I’m confused too. But that doesn’t stop the word yom from generating thousands of posts on this forum. It comes up at least every couple months, and plenty of ECs are not getting with the “of course yom means a regular day” program. Lots of them borrow heavily from OEC arguments.
Any time anyone talks about “literal” meaning, it is colloquial and not technical. In the two MA programs in linguistics I did, “literal meaning” never came up as a thing we studied. There’s “primary sense” and “secondary sense” (which applies to this case, because there’s no good reason to posit a secondary sense of the word ‘day’) but the meaning of a text is never as simple as summing up the senses of individual words. Meaning is calculated with reference to a shared context and we all go through fairly complicated mental processing to determine what a speaker intended for us to infer from what they said. That’s why computers have such a hard time with natural human language.
The fact that ‘day’ is used in its primary sense (normal day), does not tell you diddly squat about whether the entire passage is meant to be understood symbolically, metaphorically, allegorically, historically, factually, or otherwise.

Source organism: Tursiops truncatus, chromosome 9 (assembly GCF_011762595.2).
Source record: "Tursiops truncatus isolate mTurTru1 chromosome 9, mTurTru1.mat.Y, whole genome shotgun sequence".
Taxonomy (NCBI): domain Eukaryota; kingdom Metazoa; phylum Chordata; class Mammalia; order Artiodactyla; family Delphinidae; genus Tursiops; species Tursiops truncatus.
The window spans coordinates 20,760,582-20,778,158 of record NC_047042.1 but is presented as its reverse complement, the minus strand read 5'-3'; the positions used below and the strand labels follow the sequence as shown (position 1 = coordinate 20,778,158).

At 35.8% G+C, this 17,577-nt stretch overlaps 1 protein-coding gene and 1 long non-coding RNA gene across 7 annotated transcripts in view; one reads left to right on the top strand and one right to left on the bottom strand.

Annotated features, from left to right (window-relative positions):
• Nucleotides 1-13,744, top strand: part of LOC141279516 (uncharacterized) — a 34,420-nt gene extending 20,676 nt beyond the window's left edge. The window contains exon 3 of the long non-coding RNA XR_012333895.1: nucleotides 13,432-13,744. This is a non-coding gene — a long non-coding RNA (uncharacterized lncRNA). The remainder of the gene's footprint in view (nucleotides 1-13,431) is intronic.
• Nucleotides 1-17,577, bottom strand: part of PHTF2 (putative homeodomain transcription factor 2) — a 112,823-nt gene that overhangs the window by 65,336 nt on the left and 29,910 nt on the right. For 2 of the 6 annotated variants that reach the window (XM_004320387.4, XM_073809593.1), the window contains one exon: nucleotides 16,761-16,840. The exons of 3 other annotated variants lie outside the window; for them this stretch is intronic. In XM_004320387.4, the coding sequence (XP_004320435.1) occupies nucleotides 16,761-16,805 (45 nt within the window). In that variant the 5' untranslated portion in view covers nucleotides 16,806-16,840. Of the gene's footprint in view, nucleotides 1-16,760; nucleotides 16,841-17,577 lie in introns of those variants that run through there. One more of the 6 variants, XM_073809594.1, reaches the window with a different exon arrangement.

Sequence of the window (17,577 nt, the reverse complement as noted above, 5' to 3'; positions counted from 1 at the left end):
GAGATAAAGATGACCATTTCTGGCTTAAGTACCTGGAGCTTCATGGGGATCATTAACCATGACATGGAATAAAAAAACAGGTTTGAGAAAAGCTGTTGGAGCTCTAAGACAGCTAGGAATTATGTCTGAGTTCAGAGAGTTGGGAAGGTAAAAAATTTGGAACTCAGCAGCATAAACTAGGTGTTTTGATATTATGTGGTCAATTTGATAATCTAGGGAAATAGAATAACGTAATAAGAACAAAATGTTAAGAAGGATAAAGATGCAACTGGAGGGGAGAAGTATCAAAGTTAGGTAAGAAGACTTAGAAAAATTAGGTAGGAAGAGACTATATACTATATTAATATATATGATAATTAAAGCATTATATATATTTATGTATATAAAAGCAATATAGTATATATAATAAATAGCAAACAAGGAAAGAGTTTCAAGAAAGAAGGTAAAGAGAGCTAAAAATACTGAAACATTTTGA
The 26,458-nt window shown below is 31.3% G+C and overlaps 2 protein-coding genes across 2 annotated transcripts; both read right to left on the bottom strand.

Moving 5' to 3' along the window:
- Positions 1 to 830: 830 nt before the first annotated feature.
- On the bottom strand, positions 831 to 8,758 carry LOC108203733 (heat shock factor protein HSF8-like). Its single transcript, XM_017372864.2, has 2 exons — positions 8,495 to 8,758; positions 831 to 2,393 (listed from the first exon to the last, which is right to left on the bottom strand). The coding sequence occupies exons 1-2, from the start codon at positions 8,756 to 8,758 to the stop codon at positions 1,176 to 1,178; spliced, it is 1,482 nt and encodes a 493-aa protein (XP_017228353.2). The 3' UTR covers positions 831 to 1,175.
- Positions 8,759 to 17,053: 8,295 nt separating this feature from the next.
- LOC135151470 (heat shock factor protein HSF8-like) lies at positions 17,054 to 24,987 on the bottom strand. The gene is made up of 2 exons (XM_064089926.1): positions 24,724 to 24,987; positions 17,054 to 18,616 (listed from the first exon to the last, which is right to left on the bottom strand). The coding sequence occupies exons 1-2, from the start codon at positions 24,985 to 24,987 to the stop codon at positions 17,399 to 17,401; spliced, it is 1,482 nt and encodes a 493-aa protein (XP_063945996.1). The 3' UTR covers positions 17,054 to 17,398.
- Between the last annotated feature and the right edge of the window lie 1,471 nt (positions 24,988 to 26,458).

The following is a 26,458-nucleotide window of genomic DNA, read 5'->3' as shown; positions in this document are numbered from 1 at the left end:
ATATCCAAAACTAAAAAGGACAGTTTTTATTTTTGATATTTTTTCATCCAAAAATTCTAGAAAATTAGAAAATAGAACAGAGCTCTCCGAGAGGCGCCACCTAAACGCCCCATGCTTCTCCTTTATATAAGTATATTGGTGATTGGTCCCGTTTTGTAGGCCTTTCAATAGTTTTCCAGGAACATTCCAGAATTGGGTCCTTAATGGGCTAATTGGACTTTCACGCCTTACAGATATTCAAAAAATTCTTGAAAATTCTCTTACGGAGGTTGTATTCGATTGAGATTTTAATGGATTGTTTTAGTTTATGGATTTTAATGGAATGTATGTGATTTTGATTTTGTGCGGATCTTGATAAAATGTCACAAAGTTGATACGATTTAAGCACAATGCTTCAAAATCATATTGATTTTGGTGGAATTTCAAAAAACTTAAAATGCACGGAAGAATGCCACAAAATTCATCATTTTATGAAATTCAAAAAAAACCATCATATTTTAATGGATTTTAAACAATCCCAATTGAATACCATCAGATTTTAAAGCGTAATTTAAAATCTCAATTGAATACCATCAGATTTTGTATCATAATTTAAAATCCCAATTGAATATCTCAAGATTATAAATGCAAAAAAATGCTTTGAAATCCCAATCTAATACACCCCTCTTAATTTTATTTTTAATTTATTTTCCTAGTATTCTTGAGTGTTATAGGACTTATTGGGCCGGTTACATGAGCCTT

For example, in these lines from the poem “Mother to Son” by Langston Hughes, almost all the words are used in their primary senses, but the reader can easily calculate that they are contributing to the extended image of “life is like a stairway” and the real subject is life, not a physical stairway that existed somewhere in history.
Well, Son, I tell you
life for me ain’t been no crystal stair.
It’s had tacks in it,
And boards torn up, and places with no carpet on the floor–
It would be silly to tell your lit teacher that in this poem, Hughes intended a special meaning of “tack” that means painful experience not sharp metal object. Or that in this poem carpet doesn’t “literally” mean carpet. Yes, it does. Carpet is part of the image. Normal carpet, not some special “metaphorical use only” carpet. The fact that places in stairs are worn out, dangerous, and lacking luxury allows you to calculate what Hughes is intending to say about the hardships of life, but you don’t need a special meaning for the word ‘carpet’ to get to that meaning.